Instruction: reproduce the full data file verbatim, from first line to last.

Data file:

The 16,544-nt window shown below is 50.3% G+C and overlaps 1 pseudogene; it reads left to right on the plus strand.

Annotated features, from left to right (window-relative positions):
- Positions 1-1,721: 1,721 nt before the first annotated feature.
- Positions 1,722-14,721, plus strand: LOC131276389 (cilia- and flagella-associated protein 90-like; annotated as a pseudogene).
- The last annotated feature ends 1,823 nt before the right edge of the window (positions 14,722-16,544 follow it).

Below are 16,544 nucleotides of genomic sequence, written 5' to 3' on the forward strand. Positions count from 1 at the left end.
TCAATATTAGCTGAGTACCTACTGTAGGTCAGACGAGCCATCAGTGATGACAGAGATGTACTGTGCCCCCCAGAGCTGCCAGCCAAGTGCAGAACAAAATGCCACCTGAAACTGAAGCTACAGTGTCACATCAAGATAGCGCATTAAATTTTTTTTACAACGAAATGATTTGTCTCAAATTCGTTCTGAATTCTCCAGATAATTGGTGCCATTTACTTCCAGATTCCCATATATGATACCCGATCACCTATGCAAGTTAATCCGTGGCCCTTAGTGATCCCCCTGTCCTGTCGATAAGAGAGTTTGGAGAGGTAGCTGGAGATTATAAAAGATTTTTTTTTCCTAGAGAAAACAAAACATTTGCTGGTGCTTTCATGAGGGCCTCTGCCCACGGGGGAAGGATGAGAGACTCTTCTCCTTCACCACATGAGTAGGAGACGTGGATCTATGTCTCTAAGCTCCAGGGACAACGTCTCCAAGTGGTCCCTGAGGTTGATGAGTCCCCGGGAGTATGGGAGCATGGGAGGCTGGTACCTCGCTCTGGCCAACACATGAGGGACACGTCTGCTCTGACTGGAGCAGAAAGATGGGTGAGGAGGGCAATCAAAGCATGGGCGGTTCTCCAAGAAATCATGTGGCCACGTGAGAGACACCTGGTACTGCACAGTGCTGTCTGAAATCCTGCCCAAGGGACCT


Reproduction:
The 16,544-nt window shown below is 50.3% G+C and overlaps 1 pseudogene; it reads left to right on the plus strand.

Annotated features, from left to right (window-relative positions):
- Positions 1-1,721: 1,721 nt before the first annotated feature.
- Positions 1,722-14,721, plus strand: LOC131276389 (cilia- and flagella-associated protein 90-like; annotated as a pseudogene).
- The last annotated feature ends 1,823 nt before the right edge of the window (positions 14,722-16,544 follow it).

Below are 16,544 nucleotides of genomic sequence, written 5' to 3' on the forward strand. Positions count from 1 at the left end.
TCAATATTAGCTGAGTACCTACTGTAGGTCAGACGAGCCATCAGTGATGACAGAGATGTACTGTGCCCCCCAGAGCTGCCAGCCAAGTGCAGAACAAAATGCCACCTGAAACTGAAGCTACAGTGTCACATCAAGATAGCGCATTAAATTTTTTTTACAACGAAATGATTTGTCTCAAATTCGTTCTGAATTCTCCAGATAATTGGTGCCATTTACTTCCAGATTCCCATATATGATACCCGATCACCTATGCAAGTTAATCCGTGGCCCTTAGTGATCCCCCTGTCCTGTCGATAAGAGAGTTTGGAGAGGTAGCTGGAGATTATAAAAGATTTTTTTTTCCTAGAGAAAACAAAACATTTGCTGGTGCTTTCATGAGGGCCTCTGCCCACGGGGGAAGGATGAGAGACTCTTCTCCTTCACCACATGAGTAGGAGACGTGGATCTATGTCTCTAAGCTCCAGGGACAACGTCTCCAAGTGGTCCCTGAGGTTGATGAGTCCCCGGGAGTATGGGAGCATGGGAGGCTGGTACCTCGCTCTGGCCAACACATGAGGGACACGTCTGCTCTGACTGGAGCAGAAAGATGGGTGAGGAGGGCAATCAAAGCATGGGCGGTTCTCCAAGAAATCATGTGGCCACGTGAGAGACACCTGGTACTGCACAGTGCTGTCTGAAATCCTGCCCAAGGGACCT